Mencap has found that the money put in to short breaks by the government was not actually spent on the support that these families desperately need. In fact, councils across England have actually cut these services.

It is completely unacceptable that there isn’t more help out there for people who dedicate their lives to caring for a vulnerable member of their family. Mencap is calling on the government to ring-fence the money spent on short breaks support in the future, to make sure that every family carer that needs a short break, gets one.


Why do you think that this campaign is important?

For me personally, watching my parents deal with sleepless nights and Frances’ unpredictable behaviour and tantrums is gruelling, especially as my parents are getting older and have needs of their own. Their lives are totally given over to caring for Frances and always will be, but they need a break, just some time to relax and recharge their batteries every now and again.


What would you like to see change for people with learning disabilities and carers?

Short breaks benefit both a loved one with a learning disability and their family carer. We need better access, more availability of services, services that better meet complex needs.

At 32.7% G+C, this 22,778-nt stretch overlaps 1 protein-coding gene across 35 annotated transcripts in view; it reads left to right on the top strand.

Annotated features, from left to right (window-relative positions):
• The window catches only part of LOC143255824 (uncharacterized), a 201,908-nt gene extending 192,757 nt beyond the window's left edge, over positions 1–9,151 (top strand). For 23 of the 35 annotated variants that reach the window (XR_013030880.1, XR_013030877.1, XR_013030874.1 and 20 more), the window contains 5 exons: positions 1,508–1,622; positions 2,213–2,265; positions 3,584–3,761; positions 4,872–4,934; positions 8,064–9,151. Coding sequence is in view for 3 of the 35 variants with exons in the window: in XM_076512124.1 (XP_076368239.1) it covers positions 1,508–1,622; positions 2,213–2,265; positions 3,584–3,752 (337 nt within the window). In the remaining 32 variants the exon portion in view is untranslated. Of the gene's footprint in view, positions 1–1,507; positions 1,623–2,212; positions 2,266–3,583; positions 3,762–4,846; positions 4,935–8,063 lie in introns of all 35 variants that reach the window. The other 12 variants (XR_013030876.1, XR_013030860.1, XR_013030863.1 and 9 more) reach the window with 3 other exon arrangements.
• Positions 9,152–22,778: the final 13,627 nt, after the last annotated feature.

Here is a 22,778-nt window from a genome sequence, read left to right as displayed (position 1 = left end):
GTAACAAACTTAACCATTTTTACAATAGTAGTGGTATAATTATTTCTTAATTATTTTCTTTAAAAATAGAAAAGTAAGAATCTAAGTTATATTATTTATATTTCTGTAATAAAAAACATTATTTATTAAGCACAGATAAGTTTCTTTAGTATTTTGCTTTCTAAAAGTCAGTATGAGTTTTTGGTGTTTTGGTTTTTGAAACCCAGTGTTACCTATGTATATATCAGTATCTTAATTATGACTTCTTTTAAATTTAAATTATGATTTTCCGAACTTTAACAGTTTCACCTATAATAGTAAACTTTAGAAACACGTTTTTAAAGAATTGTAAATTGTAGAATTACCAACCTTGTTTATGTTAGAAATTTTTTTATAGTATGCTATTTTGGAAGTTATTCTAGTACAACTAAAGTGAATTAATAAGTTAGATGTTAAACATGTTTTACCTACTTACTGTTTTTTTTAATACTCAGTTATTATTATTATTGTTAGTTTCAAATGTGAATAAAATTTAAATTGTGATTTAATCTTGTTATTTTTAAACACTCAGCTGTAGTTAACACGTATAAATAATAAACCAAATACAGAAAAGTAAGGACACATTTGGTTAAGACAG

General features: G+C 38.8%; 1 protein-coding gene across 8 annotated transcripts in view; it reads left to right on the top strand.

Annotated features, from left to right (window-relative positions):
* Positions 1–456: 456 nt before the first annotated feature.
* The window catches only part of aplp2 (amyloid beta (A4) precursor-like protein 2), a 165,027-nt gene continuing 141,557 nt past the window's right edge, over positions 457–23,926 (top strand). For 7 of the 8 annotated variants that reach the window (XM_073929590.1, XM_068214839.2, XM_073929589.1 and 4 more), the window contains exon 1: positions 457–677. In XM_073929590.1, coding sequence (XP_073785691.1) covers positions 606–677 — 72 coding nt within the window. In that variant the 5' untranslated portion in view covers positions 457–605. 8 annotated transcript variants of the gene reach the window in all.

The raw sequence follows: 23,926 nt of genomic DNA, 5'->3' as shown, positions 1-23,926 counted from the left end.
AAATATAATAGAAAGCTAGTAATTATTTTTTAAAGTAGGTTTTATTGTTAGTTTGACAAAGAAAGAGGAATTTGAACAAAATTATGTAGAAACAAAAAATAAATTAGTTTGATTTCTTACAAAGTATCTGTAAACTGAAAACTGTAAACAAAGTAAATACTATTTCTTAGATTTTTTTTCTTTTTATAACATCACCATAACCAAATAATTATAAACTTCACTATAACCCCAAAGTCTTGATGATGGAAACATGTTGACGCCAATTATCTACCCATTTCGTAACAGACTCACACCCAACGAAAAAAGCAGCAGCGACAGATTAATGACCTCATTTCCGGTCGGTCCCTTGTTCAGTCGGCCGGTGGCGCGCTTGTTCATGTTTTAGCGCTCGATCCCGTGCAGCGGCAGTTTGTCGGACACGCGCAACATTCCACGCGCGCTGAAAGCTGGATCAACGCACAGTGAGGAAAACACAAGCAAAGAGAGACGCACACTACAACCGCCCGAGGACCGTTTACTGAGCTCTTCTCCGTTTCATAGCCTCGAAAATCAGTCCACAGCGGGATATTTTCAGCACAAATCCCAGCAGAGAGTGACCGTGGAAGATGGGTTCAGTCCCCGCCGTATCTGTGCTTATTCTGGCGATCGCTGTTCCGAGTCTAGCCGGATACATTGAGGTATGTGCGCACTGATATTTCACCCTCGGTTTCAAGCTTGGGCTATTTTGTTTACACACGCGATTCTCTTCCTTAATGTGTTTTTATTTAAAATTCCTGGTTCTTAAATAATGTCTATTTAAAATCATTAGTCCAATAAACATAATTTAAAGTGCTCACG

Lastly, what has Frances taught you?

Frances really has taught me so much. I think that growing up with my accident-prone sister has helped me to keep calm in a crisis, and Frances has also fuelled my unwavering passion for good music – even though we very rarely agree on what’s hot and what’s not! Finally, seeing the way that my parents have raised Frances has definitely made me appreciate the hard work that goes in to raising children and maintaining a good marriage. We aren’t a normal family but I can’t think of a family I’d want to belong to more.


mencap_logoTo find out more about Mencap’s Short Breaks campaign and to see how you, like Jo, can get involved, head to

If you feel like you, like eight out of 10 carers, are reaching breaking point, don’t suffer in silence. Call Mencap Direct on 0808 808 1111 for support.

Enable March/April 2013